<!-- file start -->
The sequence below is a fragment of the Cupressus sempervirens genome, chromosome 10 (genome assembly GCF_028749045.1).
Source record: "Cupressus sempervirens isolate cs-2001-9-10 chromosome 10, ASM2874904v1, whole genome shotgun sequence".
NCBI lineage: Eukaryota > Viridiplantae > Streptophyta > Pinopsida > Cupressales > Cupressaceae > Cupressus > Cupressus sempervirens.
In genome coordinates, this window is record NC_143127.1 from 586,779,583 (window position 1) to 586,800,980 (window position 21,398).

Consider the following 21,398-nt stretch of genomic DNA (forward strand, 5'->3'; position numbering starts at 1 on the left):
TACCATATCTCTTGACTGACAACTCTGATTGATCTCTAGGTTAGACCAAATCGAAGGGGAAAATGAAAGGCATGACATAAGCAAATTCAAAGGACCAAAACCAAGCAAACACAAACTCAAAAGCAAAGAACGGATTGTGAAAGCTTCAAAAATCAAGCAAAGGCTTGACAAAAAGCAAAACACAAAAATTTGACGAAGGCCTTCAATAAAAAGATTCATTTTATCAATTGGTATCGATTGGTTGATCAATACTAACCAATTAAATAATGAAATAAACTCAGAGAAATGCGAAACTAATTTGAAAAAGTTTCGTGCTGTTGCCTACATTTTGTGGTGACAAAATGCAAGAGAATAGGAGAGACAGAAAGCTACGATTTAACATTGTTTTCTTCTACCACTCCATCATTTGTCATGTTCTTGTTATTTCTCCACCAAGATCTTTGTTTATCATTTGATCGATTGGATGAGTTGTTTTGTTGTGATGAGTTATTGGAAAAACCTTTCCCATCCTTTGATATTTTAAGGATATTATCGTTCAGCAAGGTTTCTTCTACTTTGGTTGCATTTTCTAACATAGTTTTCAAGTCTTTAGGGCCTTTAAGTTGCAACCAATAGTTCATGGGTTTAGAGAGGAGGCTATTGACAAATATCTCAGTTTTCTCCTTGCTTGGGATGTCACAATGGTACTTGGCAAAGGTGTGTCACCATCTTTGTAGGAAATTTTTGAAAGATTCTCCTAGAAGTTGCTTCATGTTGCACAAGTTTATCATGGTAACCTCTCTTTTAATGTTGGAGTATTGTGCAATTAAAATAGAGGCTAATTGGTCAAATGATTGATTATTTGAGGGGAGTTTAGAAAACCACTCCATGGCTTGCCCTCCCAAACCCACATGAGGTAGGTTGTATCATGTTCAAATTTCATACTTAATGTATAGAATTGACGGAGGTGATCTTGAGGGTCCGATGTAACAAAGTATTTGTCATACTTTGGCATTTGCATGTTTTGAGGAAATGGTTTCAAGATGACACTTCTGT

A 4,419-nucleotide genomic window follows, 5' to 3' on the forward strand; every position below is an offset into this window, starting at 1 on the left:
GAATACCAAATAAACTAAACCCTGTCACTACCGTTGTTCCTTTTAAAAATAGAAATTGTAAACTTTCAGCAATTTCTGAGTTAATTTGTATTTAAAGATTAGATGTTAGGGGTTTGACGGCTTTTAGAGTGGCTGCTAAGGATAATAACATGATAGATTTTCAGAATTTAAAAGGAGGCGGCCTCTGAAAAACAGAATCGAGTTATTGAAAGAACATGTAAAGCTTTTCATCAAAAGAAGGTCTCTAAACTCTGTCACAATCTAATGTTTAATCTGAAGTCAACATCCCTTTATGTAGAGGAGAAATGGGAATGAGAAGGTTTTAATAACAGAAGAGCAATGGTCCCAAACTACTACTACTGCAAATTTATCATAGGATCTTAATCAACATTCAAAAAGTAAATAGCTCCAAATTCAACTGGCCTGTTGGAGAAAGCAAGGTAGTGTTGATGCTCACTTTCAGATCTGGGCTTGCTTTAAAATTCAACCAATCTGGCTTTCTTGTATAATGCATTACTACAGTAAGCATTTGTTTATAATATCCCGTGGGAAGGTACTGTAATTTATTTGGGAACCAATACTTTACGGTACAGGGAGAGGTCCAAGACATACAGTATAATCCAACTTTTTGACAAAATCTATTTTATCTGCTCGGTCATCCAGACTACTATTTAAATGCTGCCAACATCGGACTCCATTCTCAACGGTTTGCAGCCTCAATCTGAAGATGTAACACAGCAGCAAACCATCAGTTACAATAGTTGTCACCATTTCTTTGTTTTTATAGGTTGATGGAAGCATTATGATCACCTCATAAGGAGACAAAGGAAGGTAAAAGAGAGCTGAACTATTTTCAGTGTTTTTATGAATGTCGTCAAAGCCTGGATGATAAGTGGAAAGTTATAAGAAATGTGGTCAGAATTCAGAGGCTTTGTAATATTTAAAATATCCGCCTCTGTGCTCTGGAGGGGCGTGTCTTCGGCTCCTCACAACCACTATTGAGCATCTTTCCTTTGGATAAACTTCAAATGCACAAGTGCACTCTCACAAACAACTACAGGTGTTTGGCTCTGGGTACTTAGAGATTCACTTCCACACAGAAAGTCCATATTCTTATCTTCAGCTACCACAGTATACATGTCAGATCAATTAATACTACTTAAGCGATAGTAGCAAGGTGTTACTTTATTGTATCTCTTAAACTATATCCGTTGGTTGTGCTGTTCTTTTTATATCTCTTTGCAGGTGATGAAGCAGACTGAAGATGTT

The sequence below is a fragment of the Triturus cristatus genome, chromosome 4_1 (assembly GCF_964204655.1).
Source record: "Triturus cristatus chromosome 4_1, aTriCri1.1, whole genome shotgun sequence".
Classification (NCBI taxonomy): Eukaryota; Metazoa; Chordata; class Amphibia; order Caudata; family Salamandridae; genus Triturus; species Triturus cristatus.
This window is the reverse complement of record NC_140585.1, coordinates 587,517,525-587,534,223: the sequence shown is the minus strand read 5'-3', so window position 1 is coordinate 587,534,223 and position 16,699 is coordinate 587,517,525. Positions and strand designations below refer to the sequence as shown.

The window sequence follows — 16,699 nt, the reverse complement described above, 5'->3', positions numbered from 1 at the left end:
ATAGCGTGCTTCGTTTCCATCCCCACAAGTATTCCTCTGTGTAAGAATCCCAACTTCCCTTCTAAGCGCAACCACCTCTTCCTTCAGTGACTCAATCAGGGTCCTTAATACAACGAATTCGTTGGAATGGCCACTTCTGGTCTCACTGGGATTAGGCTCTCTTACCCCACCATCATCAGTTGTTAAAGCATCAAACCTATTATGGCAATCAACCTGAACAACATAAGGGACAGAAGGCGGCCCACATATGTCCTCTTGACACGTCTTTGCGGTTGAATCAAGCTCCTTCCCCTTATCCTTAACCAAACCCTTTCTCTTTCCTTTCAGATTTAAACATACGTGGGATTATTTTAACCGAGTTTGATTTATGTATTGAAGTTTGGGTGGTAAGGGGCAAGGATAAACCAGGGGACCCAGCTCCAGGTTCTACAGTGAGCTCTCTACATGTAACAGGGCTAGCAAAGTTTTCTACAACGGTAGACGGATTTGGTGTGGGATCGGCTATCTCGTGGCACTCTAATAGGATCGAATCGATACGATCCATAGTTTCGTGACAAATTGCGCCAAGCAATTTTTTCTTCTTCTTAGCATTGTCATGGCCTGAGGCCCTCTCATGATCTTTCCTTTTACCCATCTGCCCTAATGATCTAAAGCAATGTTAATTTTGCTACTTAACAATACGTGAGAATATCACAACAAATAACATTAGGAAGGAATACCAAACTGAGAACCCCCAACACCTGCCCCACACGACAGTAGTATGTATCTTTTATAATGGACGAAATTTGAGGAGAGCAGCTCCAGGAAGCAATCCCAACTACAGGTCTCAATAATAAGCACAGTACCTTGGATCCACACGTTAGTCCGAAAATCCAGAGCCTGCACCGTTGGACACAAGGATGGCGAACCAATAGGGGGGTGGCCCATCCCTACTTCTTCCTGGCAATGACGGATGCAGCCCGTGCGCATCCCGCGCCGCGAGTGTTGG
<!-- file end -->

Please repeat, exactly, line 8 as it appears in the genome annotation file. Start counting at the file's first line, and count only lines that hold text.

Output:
GAATACCAAATAAACTAAACCCTGTCACTACCGTTGTTCCTTTTAAAAATAGAAATTGTAAACTTTCAGCAATTTCTGAGTTAATTTGTATTTAAAGATTAGATGTTAGGGGTTTGACGGCTTTTAGAGTGGCTGCTAAGGATAATAACATGATAGATTTTCAGAATTTAAAAGGAGGCGGCCTCTGAAAAACAGAATCGAGTTATTGAAAGAACATGTAAAGCTTTTCATCAAAAGAAGGTCTCTAAACTCTGTCACAATCTAATGTTTAATCTGAAGTCAACATCCCTTTATGTAGAGGAGAAATGGGAATGAGAAGGTTTTAATAACAGAAGAGCAATGGTCCCAAACTACTACTACTGCAAATTTATCATAGGATCTTAATCAACATTCAAAAAGTAAATAGCTCCAAATTCAACTGGCCTGTTGGAGAAAGCAAGGTAGTGTTGATGCTCACTTTCAGATCTGGGCTTGCTTTAAAATTCAACCAATCTGGCTTTCTTGTATAATGCATTACTACAGTAAGCATTTGTTTATAATATCCCGTGGGAAGGTACTGTAATTTATTTGGGAACCAATACTTTACGGTACAGGGAGAGGTCCAAGACATACAGTATAATCCAACTTTTTGACAAAATCTATTTTATCTGCTCGGTCATCCAGACTACTATTTAAATGCTGCCAACATCGGACTCCATTCTCAACGGTTTGCAGCCTCAATCTGAAGATGTAACACAGCAGCAAACCATCAGTTACAATAGTTGTCACCATTTCTTTGTTTTTATAGGTTGATGGAAGCATTATGATCACCTCATAAGGAGACAAAGGAAGGTAAAAGAGAGCTGAACTATTTTCAGTGTTTTTATGAATGTCGTCAAAGCCTGGATGATAAGTGGAAAGTTATAAGAAATGTGGTCAGAATTCAGAGGCTTTGTAATATTTAAAATATCCGCCTCTGTGCTCTGGAGGGGCGTGTCTTCGGCTCCTCACAACCACTATTGAGCATCTTTCCTTTGGATAAACTTCAAATGCACAAGTGCACTCTCACAAACAACTACAGGTGTTTGGCTCTGGGTACTTAGAGATTCACTTCCACACAGAAAGTCCATATTCTTATCTTCAGCTACCACAGTATACATGTCAGATCAATTAATACTACTTAAGCGATAGTAGCAAGGTGTTACTTTATTGTATCTCTTAAACTATATCCGTTGGTTGTGCTGTTCTTTTTATATCTCTTTGCAGGTGATGAAGCAGACTGAAGATGTT